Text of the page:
“I am so very sorry. How thoughtless and unforgivable of me not to have warned you. The thorns are grown specially to keep the night carnivores out. They are not poisonous.”
“No harm done.”
“We are almost through.”
The light increased at each small step and suddenly I was in extremely bright light. So bright I had to stop and close my eyes. After a moment of adjustment I was able to see that we were in a round clearing about a hundred metres wide but it was still too bright to look up. In the centre of the clearing there was a flat wooden roof covered in fronds erected on four posts where Helen waited. I quickly joined her as much to get out of the strong sun as to get the meeting she had proposed over with.
I noticed something very strange once I was in the shade.
Helen was saying something to me but I missed it.
“What the hell…?” It was the horizon. I knew then that Helen had told me the absolute truth. This was definitely not Earth: the sky was completely wrong. I should not have been able to see the horizon with the clearing surrounded by trees so tall and yet I could. Not only were there impossibly smooth lines converging in the sky but they curved up over an incredible distance. I was immediately reminded of one of my favourite video games. Halo. This was like the Halo ring except with several rings linked together side by side. The way they converged suggested a sphere.
I turned to Helen who, I noticed, was sitting beside a pale-yellow, translucent jelly-like thing . It was about a metre high and sloped down from a rounded point to a width of approximately three quarters of a metre.
“Are we on the inner surface of a gigantic sphere?”
Helen laughed. “Yes! Excellent, Mr. Gannon!”
A melodious voice that seemed to come from the air above the jelly spoke. “Justin Gannon, I applaud your observation skills and your deductive reasoning. Your technology is what I would call, meaning no offence, primitive yet you were able to understand your situation very quickly. Most gratifying! Entirely gratifying! My name is unpronounceable in human language but you can call me ‘Myxomycota’ after the closest life form on Earth that matches mine.”
“That’s a Slime mold, right?”
“Exactly. You must be trained in the biological sciences.” The voice was clearly excited.
“Gratifying again! I too am what you would call a biologist. My people created this container to hold as many life forms as possible from the Universe. Your Earth has a luxurious number of species for which we have an almost complete set of copies in Sidon Tule Fell. That is the name of this section of our container.”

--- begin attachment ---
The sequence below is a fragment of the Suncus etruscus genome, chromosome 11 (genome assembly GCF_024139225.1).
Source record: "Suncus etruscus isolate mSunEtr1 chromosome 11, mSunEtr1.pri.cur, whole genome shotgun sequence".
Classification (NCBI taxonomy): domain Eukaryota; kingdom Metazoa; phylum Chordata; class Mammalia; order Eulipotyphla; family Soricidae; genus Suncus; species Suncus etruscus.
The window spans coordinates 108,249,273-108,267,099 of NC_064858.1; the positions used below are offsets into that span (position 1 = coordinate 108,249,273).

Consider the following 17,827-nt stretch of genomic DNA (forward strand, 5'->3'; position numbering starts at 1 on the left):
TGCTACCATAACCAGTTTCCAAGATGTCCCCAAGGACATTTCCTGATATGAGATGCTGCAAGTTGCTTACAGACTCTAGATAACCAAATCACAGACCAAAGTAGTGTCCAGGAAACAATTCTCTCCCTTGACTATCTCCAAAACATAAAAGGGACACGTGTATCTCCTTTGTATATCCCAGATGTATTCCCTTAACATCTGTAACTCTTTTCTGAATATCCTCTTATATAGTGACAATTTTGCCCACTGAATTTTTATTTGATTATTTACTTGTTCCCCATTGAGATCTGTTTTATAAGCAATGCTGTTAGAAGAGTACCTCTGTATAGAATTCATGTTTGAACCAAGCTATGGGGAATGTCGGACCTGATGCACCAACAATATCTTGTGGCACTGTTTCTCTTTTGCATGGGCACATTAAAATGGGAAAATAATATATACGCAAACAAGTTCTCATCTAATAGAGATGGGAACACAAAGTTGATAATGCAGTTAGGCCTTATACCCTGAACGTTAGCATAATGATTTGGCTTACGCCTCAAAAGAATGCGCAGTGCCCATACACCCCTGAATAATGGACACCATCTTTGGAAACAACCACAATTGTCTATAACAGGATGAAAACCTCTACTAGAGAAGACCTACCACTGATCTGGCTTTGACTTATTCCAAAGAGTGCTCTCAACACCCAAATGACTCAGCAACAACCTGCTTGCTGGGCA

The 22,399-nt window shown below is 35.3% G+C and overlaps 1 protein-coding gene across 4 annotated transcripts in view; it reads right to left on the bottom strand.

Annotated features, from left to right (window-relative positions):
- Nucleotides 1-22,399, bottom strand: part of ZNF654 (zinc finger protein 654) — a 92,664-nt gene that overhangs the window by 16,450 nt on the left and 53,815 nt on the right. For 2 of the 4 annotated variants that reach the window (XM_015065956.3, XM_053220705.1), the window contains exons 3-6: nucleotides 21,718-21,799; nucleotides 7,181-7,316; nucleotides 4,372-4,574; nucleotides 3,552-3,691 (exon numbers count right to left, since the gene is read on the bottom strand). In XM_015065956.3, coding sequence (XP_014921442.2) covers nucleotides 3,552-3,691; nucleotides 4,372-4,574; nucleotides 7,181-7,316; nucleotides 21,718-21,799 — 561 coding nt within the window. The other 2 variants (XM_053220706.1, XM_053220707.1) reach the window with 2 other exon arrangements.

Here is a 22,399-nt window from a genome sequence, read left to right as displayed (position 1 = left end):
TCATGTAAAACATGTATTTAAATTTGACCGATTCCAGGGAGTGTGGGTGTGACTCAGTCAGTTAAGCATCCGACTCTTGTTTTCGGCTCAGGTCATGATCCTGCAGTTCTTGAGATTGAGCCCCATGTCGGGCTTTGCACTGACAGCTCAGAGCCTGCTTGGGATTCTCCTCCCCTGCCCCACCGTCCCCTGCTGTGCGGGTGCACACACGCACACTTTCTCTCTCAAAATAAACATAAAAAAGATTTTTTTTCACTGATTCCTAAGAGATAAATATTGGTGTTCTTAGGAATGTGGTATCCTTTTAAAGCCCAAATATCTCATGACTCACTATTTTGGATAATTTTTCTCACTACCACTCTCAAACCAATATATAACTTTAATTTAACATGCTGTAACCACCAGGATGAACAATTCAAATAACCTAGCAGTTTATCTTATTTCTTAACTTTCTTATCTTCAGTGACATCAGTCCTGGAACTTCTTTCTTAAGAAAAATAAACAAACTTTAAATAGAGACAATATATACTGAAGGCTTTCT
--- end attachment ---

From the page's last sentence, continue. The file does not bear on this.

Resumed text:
I was curious despite my anxiety about leaving. “What are the lines that converge in the sky?”
An extension of the mold’s body pointed toward the horizon. “Each section is like a stave or rib in one of your wooden barrels. The lines you see separate each section. They are walls approximately six of your kilometres high. These keep the life from different worlds separate and maintain their own environmental requirements.”
Myxomycota indicated the perpendicular direction. “Two sections that way a liquid methane ocean is hosted. I would be delighted to show you the incredibly interesting life forms there.”
Fascinating and intriguing as all this was, a tightening in my gut reminded me that how utterly alien a place this was. I had a family to return to. “Why was I brought here?”
“I understand your concern, Justin Gannon. Not every sentient being can travel here. For reasons we do not entirely understand only certain organisms can move unscathed through our portals. You and Helen are the only humans to have travelled successfully in this way. But it was you who made your presence known to us. Through your oak tree. But the reason why we wanted you or any human here is that we would like to expand our collection of genetic material for your species. We would very much treasure a sample of your DNA.”
“Helen is the only other human here?”
“That is correct.”
“So… you just need a few of my cells?”
“Yes, that is it exactly. It is a pleasure to meet with someone who understands biology.”
“Then I can return to Earth?”
“Your wishes will determine your fate. You are welcome to stay here too. There are many benefits to doing so including immortality. Helen, here, is nearly two hundred Earth years old and completely free of disease. There are many benefits for a biologist like yourself. We pride ourselves on having the finest collection of life in the entire Universe. You will see organisms no one on your planet has seen. It is possible that none ever will. Even though the percentage of worlds with life is terribly small, there is still the biological diversity of millions of planets here to study; some are even richer than Earth in biodiversity.”